The installation occupies an entire room in The Jeweller’s Art exhibition. Visitors step into a labyrinth and lose themselves in a new world: a world where light and sound effects heighten all the senses and imitate a real space experience. Visitors can wander around freely and admire the space-age jewellery in a spellbinding setting.   
The artwork was designed to stand alone and, with the help of the latest technology, behaves almost like a living organism. The rolling waves of light create an uncanny sense of time and space. The basic principles underlying the installation and its outward form give visitors the chance to experience the ideas and ideals of the 1960s and 70s first-hand. In the light of COVID-19, the installation is also a good way to separate visitors in an aesthetic, exciting and technically interesting way.  
The art installation was made specially for DIVA. Below is Transito, another Space Encounters creation, which was on display at De School in Amsterdam.


Price:
€ 12 adults; € 7 under 26 year; free under 12 year.
Click here >> to buy tickets online.

Opening hours:
10.00 - 18.00 hrs (Every day, except for Wednesdays)

This exhibition is organized by the Cincinnati Art Museum, Cincinnati, Ohio and produced by DIVA, museum for the diamond, jewellery and silver, Antwerp, Belgium.
Bulgari. Choker: Choker with Pendant, 1971. Gold.. Photo by: Tony Walsh. Part of: Cincinnati Art Museum. Part of: Collection of Kimberly Klosterman. Bulgari
Choker: Choker with Pendant, 1971
Gold.
Photo by: Tony Walsh
Part of: Cincinnati Art Museum
Part of: Collection of Kimberly Klosterman
© By the author. Read Klimt02.net Copyright.
Pierre Sterlé. Brooch: Bird, 2020. Gold, diamonds.. Photo by: Tony Walsh. Part of: Cincinnati Art Museum. Part of: Collection of Kimberly Klosterman. Design for Chaumet. . Pierre Sterlé
Brooch: Bird, 2020
Gold, diamonds.
Photo by: Tony Walsh
Part of: Cincinnati Art Museum
Part of: Collection of Kimberly Klosterman
Design for Chaumet.

© By the author. Read Klimt02.net Copyright.
Andrew Grima. Brooch: Untitled, 1969. Watermelon tourmaline, diamonds.. Photo by: Tony Walsh. Part of: Cincinnati Art Museum. Part of: Collection of Kimberly Klosterman. Andrew Grima
Brooch: Untitled, 1969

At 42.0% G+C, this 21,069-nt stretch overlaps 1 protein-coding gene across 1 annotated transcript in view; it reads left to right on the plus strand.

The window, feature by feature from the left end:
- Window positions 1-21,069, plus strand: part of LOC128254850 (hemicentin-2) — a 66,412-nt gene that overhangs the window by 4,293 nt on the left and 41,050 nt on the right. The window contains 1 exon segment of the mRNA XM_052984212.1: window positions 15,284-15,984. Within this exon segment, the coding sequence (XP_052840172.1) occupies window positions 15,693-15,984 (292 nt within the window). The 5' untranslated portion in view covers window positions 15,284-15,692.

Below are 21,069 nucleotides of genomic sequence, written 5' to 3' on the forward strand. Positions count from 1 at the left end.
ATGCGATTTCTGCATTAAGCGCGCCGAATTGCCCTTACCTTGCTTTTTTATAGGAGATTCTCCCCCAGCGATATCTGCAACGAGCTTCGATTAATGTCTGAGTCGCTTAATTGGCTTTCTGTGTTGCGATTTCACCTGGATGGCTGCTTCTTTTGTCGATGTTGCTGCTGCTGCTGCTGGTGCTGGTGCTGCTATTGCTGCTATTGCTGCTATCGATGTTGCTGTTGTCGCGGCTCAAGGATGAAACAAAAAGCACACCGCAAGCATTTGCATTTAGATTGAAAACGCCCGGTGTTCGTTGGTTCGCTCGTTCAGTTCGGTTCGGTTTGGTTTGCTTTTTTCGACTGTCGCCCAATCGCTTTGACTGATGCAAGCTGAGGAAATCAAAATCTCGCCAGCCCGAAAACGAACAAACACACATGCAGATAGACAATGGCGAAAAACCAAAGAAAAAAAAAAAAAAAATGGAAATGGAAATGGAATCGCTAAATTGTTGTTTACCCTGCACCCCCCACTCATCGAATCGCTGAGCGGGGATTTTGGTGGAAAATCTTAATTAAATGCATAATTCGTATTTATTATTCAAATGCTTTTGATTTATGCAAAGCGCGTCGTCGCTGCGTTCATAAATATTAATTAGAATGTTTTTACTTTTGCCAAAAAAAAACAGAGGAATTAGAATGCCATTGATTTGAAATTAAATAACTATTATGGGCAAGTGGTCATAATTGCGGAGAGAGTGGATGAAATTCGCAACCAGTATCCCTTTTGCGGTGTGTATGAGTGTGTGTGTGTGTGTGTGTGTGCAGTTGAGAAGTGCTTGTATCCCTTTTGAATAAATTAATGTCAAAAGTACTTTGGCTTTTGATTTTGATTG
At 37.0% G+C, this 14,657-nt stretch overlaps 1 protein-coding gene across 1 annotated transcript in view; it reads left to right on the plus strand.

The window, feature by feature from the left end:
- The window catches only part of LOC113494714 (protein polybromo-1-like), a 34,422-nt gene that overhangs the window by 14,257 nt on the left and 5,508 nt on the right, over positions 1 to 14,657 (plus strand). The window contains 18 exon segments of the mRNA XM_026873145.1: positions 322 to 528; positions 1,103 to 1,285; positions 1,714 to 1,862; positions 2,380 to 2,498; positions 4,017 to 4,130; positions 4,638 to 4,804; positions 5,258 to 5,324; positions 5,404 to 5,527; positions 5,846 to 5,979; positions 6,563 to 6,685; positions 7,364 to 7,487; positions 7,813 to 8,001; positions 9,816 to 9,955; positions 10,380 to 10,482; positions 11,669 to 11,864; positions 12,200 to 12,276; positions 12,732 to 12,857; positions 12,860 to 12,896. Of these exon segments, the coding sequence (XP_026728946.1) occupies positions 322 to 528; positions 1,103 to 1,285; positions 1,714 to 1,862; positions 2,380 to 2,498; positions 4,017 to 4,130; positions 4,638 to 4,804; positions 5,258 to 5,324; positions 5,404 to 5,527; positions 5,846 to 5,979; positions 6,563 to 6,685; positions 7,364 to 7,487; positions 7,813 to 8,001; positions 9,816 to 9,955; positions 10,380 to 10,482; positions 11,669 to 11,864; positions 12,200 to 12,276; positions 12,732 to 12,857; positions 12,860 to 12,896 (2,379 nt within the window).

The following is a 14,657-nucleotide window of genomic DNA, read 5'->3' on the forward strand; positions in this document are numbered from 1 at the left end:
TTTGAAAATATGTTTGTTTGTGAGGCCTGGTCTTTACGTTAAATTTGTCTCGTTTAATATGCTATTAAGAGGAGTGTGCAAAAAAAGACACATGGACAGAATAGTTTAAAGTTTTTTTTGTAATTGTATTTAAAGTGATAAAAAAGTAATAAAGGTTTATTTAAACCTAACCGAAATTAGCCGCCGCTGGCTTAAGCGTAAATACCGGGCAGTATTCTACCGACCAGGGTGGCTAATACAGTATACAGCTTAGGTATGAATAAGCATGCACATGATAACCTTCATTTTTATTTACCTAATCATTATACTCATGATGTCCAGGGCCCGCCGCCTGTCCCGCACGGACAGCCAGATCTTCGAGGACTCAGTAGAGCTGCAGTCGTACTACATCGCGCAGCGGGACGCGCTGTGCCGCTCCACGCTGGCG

Watermelon tourmaline, diamonds.
Photo by: Tony Walsh
Part of: Cincinnati Art Museum
Part of: Collection of Kimberly Klosterman
© By the author. Read Klimt02.net Copyright.
Ilias Lalaounis. Necklace: Untitled, 1970s. Gold, rock crystal.. Photo by: Tony Walsh. Part of: Cincinnati Art Museum. Part of: Collection of Kimberly Klosterman. Ilias Lalaounis
Necklace: Untitled, 1970s
Gold, rock crystal.
Photo by: Tony Walsh
Part of: Cincinnati Art Museum
Part of: Collection of Kimberly Klosterman
© By the author. Read Klimt02.net Copyright.
Roger Lucas. Ring: Untitled, 1969. Gold, diamonds, emerald, ruby, sapphire, turquoise.. Photo by: Tony Walsh. Part of: Cincinnati Art Museum. Part of: Collection of Kimberly Klosterman. Design for Cartier.. Roger Lucas
Ring: Untitled, 1969
Gold, diamonds, emerald, ruby, sapphire, turquoise.
Photo by: Tony Walsh
Part of: Cincinnati Art Museum
Part of: Collection of Kimberly Klosterman
Design for Cartier.

© By the author. Read Klimt02.net Copyright.
Elsa Peretti. Necklace: Scorpion, 1979. Gold.. Photo by: Tony Walsh. Part of: Cincinnati Art Museum. Part of: Collection of Kimberly Klosterman. Elsa Peretti
Necklace: Scorpion, 1979
Gold.
Photo by: Tony Walsh
Part of: Cincinnati Art Museum
Part of: Collection of Kimberly Klosterman
© By the author. Read Klimt02.net Copyright.
Van Cleef & Arpels. Necklace: Untitled, 1970s. Gold.. Photo by: Tony Walsh. Part of: Cincinnati Art Museum. Part of: Collection of Kimberly Klosterman. Van Cleef & Arpels
Necklace: Untitled, 1970s
Gold.
Photo by: Tony Walsh
Part of: Cincinnati Art Museum
Part of: Collection of Kimberly Klosterman
© By the author. Read Klimt02.net Copyright.